N.B. the two strategies generally choose different stocks. Over the last 8 quarters, only 10% of the stocks chosen by the patent-based strategy were also chosen by the clinicaltrials.gov strategy (Exhibit 5). Arguably this is a good thing – because either strategy alone only identifies only about one-fifth of the stocks that outperform in any given quarter, combining the relatively non-overlapping strategies results in a combined strategy that identifies a substantially larger percentage of outperformers (Exhibit 6)

For these reasons, we believe the patent-based and clinicaltrials.gov-based methods are complimentary, and our plan is to use both methods going forward. We’ll continue to publish the patent-based portfolio on its own, but will also publish the clinicaltrials.gov-based portfolio, as well as a portfolio combining the two methods

Hidden Pipeline valuation using quality-adjusted patents

We assign all active[1] patents to their corresponding parent companies, then take three key additional steps: 1) each patent is quality weighted[2]; 2) patents are segregated into those that correspond to either known (e.g. marketed, filed, or late stage projects) or hidden (pre-phase III) products / projects; and 3) each ‘hidden’ patent is assigned to disease, mechanism, and/or physical (chemical / biochemical characterization) categories[3]. The result is a company-by-company database that characterizes the sizes (numbers of quality-adjusted patents) and relative values (quality-adjusted patents, weighted further by the relative economic values of the disease areas in which the company conducts research) of the analyzed companies’ hidden pipelines

To determine which companies’ pipelines appear relatively over- or undervalued, we simply compare the market capitalization (price) of each company’s hidden pipeline to the apparent (relative) economic value of that company’s hidden pipeline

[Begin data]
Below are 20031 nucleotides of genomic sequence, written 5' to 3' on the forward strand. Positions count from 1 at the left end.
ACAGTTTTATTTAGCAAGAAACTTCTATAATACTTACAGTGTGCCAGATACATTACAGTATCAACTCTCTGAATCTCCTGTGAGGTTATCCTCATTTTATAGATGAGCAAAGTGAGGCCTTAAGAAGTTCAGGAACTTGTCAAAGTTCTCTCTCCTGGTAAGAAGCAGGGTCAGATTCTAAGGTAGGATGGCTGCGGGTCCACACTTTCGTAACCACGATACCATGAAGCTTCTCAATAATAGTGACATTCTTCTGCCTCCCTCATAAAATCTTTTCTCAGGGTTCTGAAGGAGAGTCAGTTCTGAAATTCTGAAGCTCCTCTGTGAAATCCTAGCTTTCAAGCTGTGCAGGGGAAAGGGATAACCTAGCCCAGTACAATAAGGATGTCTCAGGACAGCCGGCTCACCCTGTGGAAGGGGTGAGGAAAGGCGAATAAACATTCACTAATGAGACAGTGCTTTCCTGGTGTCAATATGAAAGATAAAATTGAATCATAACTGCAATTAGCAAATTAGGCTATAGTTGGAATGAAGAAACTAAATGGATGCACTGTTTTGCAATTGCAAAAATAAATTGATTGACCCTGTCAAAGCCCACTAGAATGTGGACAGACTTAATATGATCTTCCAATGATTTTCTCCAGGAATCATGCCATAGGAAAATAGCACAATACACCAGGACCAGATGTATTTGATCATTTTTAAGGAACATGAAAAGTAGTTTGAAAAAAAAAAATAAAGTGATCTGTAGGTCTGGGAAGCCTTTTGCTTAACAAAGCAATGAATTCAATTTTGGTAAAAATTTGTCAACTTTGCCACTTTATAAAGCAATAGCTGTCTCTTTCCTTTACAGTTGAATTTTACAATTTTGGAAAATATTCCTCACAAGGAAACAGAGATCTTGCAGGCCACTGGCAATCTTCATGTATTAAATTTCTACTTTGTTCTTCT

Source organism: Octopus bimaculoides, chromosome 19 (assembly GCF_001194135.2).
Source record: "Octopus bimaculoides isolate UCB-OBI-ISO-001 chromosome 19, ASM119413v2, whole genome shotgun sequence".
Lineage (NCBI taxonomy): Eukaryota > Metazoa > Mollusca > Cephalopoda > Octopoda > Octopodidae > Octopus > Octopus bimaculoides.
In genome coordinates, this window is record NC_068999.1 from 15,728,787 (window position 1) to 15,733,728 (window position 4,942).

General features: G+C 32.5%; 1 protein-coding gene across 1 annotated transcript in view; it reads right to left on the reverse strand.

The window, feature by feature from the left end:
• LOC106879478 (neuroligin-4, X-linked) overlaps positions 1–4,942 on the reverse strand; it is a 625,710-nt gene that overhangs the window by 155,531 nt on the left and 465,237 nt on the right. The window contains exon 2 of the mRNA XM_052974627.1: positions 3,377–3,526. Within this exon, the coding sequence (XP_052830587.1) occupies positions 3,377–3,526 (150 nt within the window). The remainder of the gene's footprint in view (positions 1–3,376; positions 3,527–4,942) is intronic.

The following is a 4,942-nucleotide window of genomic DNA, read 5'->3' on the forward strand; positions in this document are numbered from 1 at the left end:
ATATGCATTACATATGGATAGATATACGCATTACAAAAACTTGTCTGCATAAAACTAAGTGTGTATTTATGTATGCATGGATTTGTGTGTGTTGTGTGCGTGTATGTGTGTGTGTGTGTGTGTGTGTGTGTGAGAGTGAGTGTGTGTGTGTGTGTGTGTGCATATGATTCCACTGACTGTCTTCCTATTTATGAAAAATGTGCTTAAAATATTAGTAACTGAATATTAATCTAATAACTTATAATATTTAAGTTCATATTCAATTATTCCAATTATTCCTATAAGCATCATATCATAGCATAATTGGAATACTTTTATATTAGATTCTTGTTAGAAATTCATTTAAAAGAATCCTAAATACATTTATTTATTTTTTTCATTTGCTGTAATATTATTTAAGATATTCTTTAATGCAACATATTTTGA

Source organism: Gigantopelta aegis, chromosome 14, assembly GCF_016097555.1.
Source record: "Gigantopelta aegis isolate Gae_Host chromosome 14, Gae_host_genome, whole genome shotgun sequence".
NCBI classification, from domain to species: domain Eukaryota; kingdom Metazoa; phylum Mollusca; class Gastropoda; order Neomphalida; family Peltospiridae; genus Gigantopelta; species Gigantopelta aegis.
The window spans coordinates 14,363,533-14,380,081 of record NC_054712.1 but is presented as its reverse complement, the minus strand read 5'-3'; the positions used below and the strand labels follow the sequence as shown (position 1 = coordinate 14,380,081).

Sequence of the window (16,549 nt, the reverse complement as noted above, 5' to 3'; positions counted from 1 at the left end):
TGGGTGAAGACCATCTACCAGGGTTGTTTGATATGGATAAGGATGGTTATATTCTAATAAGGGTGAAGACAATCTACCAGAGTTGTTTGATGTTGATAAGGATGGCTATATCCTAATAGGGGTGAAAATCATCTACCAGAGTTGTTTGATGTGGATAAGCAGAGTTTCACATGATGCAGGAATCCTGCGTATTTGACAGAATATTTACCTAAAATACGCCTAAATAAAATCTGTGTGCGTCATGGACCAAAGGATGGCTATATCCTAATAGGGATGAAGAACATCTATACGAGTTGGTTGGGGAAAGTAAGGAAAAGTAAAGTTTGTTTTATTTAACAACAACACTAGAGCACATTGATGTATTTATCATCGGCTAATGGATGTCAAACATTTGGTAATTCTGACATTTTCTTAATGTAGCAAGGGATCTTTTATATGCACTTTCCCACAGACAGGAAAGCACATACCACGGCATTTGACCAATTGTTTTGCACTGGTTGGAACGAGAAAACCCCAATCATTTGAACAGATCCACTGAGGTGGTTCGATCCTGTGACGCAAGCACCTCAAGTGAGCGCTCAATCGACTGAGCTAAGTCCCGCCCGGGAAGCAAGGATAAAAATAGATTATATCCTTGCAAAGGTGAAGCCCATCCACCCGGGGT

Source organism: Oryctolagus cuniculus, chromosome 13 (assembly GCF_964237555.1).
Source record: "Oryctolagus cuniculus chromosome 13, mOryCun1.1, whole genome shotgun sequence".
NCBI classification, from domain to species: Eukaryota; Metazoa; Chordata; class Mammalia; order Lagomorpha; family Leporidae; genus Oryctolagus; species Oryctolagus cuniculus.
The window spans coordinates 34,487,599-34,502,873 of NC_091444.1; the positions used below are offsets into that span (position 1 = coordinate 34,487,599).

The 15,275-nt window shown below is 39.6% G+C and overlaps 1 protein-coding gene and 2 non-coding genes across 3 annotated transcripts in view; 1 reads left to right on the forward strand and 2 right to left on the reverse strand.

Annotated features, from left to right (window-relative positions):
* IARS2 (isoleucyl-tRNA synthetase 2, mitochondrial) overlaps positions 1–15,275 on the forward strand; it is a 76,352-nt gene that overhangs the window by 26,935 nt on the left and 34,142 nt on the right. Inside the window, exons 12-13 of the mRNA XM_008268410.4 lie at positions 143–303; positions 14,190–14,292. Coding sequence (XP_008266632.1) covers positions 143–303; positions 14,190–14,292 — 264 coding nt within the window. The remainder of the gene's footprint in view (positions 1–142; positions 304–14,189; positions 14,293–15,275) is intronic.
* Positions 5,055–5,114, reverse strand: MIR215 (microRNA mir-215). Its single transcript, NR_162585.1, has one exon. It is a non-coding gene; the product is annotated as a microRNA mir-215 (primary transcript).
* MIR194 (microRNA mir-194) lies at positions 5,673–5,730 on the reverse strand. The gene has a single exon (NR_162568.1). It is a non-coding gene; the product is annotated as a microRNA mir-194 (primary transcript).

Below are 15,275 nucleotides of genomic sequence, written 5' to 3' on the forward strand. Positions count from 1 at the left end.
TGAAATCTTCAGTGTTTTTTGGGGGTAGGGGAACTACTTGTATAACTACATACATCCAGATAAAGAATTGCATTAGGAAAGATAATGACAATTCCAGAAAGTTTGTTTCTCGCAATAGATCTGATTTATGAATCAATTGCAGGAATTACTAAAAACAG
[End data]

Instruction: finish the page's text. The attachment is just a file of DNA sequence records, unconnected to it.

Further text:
Exhibits 7 and 8 summarize the results. In Exhibit 7, column (b) provides our estimate of the market capitalization of each company’s hidden pipeline[4], and for reference column (c) shows hidden pipeline capitalization as a percent of total enterprise value. Column (d) gives each company’s hidden pipeline value as a percent of the total hidden pipeline value for all companies. Using BMY as an example, BMY’s $49B hidden pipeline capitalization is about 4.5 percent of the $1,090B combined capitalization for all 22 companies’ hidden pipelines. In column (e) we express the quality- and sales-weighted amount of innovation in each company’s hidden pipeline, as a percent of the total quality- and sales-weighted innovation in all 22 companies’ hidden pipelines (BMY has 10.4 percent of total innovation across the 22 companies, but only 4.5 percent of the market value). Column (g) is the ratio of columns (e) and (d); i.e. column (g) is the share of peer group innovation in a given company’s hidden pipeline, divided by that company’s share of total peer group hidden pipeline market value. Companies with larger shares of innovation than of market value (e.g. BMY) have hidden pipelines that are apparently undervalued, and vice versa[5]. Column (f) sales weights the shares of hidden pipelines depicted in column (e); and column (h) calculates the ratio of columns (f) and (d); i.e. the share of peer group sales weighted innovation in a given company’s hidden pipeline, divided by that company’s share of total peer group hidden pipeline market value. Exhibit 8 depicts the data in Exhibit 7 graphically, comparing each company’s share of the peer group’s quality-adjusted hidden pipeline (y-axis), to its share of the total peer group’s hidden pipeline capitalization (x-axis). Companies that depart significantly from the 45 degree ‘normal’ have hidden pipelines that are apparently under- (above the normal line) or overvalued (below the normal line)

AZN, BAYER, BMY, GSK, JNJ, MKGAY, ROCHE, SNY, and VRTX have hidden pipelines that appear undervalued[6]; ALXN, BIIB, CELG, GILD, LLY, NVO, REGN, and SHPG have hidden pipelines that appear overvalued[7]

Implied performance, and actual performance to date

Implied performance is simply the percentage change in relative share price that would bring a given company’s hidden pipeline valuation to par. Fundamentally, the idea is that a given hidden pipeline, adjusted for the sales potential reflected in its therapeutic area mix and the quality-adjusted volume of total innovation, should have the same or nearly the same economic value[8] as an ‘average’ pipeline with the same therapeutic area mix, and quality-adjusted volume of innovation